OAKLAND — After a solid first outing coming off the 60-day disabled list, Oakland Athletics starter Paul Blackburn has been, in a word, horrid. Over his last three starts, Blackburn, 24, was 0-2 with a 12.71 ERA. Since not even reaching a three-ball count in his season debut against the Kansas City Royals, opposing batters were hitting .392 against him.
In a rotation that can ill afford any more breakdowns — with Andrew Triggs and Trevor Cahill still on the shelf — Oakland couldn’t not keep throwing Blackburn out there every fifth day. Over the first 1 1/3 innings on Friday, it appeared the A’s would get more of the same: 45 pitches, three hits and a hit batter.
Then Blackburn retired 14 of the next 15 men he faced and struck out five, finishing six innings for the first time since his first start back, and giving the A’s enough for a 3-1 win.
“Today, it was my intensity and my aggressiveness, kind of attacking them,” Blackburn said. “Early, I put myself in some bad counts against a really good lineup over there, but it was just keeping that intensity all the way through.”
From the third through the first out in the sixth, Blackburn threw just 51 pitches, and only reached three-ball counts on two hitters against an offense that’s eighth in the majors in batting, eighth in hits and fourth in runs scored.
“The stuff was pretty similar,” said manager Bob Melvin. “It got better as the game went along, but it was a matter of not throwing as many strikes, them fouling some balls off, and all of the sudden, from the third on, he was real efficient.”
Oakland (45-38) got on the board in the bottom of the second against Cleveland starter Trevor Bauer. Matt Olson beat the shift by lacing a 3-2 offering just inside the bag at third for a one-out double, and moved to third on a groundout by Stephen Piscotty.
Marcus Semien — who had just one hit in four big league at-bats against Bauer — brought Olson home with a liner to left for an RBI single. Semien would go 2-for-3 on the night — his first multi-hit game against Bauer since May 22, 2010, when he went 2-for-4 against the then-UCLA ace while playing shortstop for Cal at Evans Diamond. He said both of hits on the day came on hung Bauer curveballs.
Blackburn — who had thrown 47 pitches in the first two innings — got a shut-down third, retiring the Indians (44-36) in order on just 11 pitches.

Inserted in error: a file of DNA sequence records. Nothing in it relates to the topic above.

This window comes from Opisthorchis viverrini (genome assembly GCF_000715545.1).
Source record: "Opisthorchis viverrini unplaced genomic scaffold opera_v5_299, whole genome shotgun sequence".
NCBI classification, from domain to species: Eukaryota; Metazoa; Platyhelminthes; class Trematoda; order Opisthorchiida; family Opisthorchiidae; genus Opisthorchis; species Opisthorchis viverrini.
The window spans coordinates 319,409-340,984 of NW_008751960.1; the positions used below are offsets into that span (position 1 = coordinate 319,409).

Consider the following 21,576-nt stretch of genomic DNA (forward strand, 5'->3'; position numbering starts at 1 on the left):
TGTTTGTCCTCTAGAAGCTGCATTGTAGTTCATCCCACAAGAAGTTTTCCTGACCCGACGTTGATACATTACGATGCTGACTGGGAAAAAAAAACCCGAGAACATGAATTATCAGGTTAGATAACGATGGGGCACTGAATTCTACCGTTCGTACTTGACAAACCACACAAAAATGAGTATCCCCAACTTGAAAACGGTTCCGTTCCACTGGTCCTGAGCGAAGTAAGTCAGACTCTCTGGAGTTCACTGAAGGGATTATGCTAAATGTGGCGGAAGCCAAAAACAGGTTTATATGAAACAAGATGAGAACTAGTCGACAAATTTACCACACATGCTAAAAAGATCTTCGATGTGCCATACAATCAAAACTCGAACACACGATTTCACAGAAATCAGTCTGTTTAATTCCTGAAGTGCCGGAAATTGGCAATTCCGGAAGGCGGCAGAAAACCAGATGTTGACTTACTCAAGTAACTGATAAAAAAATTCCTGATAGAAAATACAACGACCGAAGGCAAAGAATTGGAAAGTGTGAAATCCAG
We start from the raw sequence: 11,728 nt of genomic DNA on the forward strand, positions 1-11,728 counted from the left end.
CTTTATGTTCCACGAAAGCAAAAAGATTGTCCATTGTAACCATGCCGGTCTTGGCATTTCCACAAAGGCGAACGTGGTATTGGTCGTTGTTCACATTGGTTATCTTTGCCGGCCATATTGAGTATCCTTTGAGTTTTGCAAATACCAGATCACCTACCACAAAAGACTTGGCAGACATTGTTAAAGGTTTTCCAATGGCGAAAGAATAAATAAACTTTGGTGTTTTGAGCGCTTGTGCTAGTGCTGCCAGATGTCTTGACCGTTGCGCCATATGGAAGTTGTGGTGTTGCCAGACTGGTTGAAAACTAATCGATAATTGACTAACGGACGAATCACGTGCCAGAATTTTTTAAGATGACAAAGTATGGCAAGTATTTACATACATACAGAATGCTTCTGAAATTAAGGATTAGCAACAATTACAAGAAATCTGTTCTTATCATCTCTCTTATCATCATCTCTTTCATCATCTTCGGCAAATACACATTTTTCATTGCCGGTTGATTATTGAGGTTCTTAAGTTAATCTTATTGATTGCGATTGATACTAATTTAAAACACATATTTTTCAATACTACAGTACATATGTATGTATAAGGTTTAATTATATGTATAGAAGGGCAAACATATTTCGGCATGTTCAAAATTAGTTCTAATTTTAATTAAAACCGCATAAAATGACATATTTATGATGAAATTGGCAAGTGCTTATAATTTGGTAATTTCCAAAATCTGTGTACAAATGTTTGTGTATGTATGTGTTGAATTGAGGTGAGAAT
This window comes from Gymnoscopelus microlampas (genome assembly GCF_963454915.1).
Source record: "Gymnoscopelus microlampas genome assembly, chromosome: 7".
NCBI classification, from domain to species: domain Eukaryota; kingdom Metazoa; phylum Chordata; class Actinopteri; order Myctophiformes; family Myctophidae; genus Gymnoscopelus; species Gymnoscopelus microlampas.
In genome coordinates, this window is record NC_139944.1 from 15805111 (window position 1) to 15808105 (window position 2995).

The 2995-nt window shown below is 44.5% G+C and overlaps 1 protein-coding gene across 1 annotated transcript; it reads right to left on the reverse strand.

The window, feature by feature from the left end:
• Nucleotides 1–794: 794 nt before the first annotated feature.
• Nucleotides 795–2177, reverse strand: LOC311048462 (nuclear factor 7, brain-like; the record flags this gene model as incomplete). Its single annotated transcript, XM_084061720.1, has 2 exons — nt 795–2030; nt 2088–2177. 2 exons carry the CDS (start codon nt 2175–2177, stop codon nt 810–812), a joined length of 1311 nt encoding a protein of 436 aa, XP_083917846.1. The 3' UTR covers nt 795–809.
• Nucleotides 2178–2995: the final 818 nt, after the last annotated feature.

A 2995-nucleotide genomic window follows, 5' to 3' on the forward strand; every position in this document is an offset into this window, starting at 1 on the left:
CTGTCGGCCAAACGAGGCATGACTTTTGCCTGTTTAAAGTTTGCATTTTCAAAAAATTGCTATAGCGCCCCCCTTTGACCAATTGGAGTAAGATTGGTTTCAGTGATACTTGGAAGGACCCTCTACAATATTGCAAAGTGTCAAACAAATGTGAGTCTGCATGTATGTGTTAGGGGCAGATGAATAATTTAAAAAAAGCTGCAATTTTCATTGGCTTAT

“For me, it was finding that tempo and rhythm,” Blackburn said. “It was something that I feel like I’ve struggled with in the first couple innings, and once I get over that hump in the second inning, I felt more put-together. I’m not going step-by-step. It’s more fluid, and I’m more athletic.”
Blackburn settled in and found a rhythm with his fastball, spotting it at the bottom of the zone (getting good frames from Jonathan Lucroy), and using his off-speed pitches more effectively, getting 19 called strikes in his 98 pitches. His curveball was particularly effective — getting three of his five strikeouts with the pitch — but his slider was what set him up.
Of his 98 pitches, 39 were sliders, according to MLB PitchFX. Of those 39, seven were called strikes, and eight were fouled off.
“It’s just a pitch I can get in on lefties,” said Blackburn, who faced a lineup with with five left-handed hitters and two switch hitters on Friday. “That lineup — especially the lefty-stacked lineup — I felt like it was kind of to my advantage to ride in on their hands, and that was the game plan going in.”
He also got some defensive help in the fourth on a diving stop by Semien, and a smooth dig by first baseman Matt Olson for the second out.
“Games like that, you have to play good defense,” Melvin said. “Defense, confidence-wise in those games, is just like a home run, or just like an RBI hit. With their speed, especially at the top, you have to play good defense, keep them off base.”
Blackburn gave way to Ryan Buchter after getting a pop-out from cleanup man Edwin Encarnacion to lead off the seventh. Buchter easily retired the next two.
The A’s added another run in the bottom of the sixth, after a Matt Joyce single was cashed in Khris Davis, who hammered a first-pitch hanging breaking ball into the left field corner for a two-out RBI double.
“You’ve got to stay with a guy like that [Bauer], try to make him throw some pitches, try to get him out of the game at some point,” Melvin said. “They’re not afraid to throw him 125 pitches.”
That insurance run would prove crucial. After Buchter recorded the first out of the eighth, and then surrendered a one-out double by pinch hitter Yan Gomes, Yusmeiro Petit came in and hung a changeup to Francisco Lindor at the end of a seven-pitch at-bat for an RBI double over Canha’s head in center. Petit limited the damage, though, striking out Michael Brantley to end the frame.
Jed Lowrie socked his 14th homer of the season in the bottom of the frame eighth, ripping an 0-2 middle-middle fastball off the top of the scoreboard in right against reliever Zach McAllister.
“Games like that, it feels like a 10-run homer,” Melvin said. “They have some guys that are coming to the plate that get your attention in that last inning. It was paramount. It gives you a little bit of wiggle room.”
Blake Treinen allowed a hit and a walk in the ninth, but recorded his 21st save of the season — more than he’s ever had in a single campaign. He did it by striking out former A’s slugger Yonder Alonso and getting Jason Kipnis to fly out to center to end the game.
Coming off an 8-2 road trip, the A’s have now won 11 of their last 13, their best 13-game stretch since winning 11 of 13 from May 7, 2014 to May 22, 2014.
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